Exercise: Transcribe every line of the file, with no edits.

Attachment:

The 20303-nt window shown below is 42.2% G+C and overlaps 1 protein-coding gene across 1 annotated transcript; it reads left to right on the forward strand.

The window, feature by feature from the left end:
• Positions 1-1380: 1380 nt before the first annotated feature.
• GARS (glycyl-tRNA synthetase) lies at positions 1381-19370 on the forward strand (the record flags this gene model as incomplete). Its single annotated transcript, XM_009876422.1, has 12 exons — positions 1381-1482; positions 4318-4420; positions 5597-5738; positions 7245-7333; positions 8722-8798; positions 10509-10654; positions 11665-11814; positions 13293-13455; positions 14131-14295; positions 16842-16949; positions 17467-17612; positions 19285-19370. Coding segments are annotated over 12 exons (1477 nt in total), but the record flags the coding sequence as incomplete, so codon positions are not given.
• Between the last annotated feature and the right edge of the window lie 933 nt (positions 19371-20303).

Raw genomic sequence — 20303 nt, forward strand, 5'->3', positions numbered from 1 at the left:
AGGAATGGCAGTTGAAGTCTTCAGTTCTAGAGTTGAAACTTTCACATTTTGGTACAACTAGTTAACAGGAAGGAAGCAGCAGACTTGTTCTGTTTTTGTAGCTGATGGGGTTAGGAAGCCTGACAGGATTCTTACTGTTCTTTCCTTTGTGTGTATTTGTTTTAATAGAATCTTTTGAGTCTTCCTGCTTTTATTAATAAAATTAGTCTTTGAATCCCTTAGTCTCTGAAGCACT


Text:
The 20303-nt window shown below is 42.2% G+C and overlaps 1 protein-coding gene across 1 annotated transcript; it reads left to right on the forward strand.

The window, feature by feature from the left end:
• Positions 1-1380: 1380 nt before the first annotated feature.
• GARS (glycyl-tRNA synthetase) lies at positions 1381-19370 on the forward strand (the record flags this gene model as incomplete). Its single annotated transcript, XM_009876422.1, has 12 exons — positions 1381-1482; positions 4318-4420; positions 5597-5738; positions 7245-7333; positions 8722-8798; positions 10509-10654; positions 11665-11814; positions 13293-13455; positions 14131-14295; positions 16842-16949; positions 17467-17612; positions 19285-19370. Coding segments are annotated over 12 exons (1477 nt in total), but the record flags the coding sequence as incomplete, so codon positions are not given.
• Between the last annotated feature and the right edge of the window lie 933 nt (positions 19371-20303).

Raw genomic sequence — 20303 nt, forward strand, 5'->3', positions numbered from 1 at the left:
AGGAATGGCAGTTGAAGTCTTCAGTTCTAGAGTTGAAACTTTCACATTTTGGTACAACTAGTTAACAGGAAGGAAGCAGCAGACTTGTTCTGTTTTTGTAGCTGATGGGGTTAGGAAGCCTGACAGGATTCTTACTGTTCTTTCCTTTGTGTGTATTTGTTTTAATAGAATCTTTTGAGTCTTCCTGCTTTTATTAATAAAATTAGTCTTTGAATCCCTTAGTCTCTGAAGCACT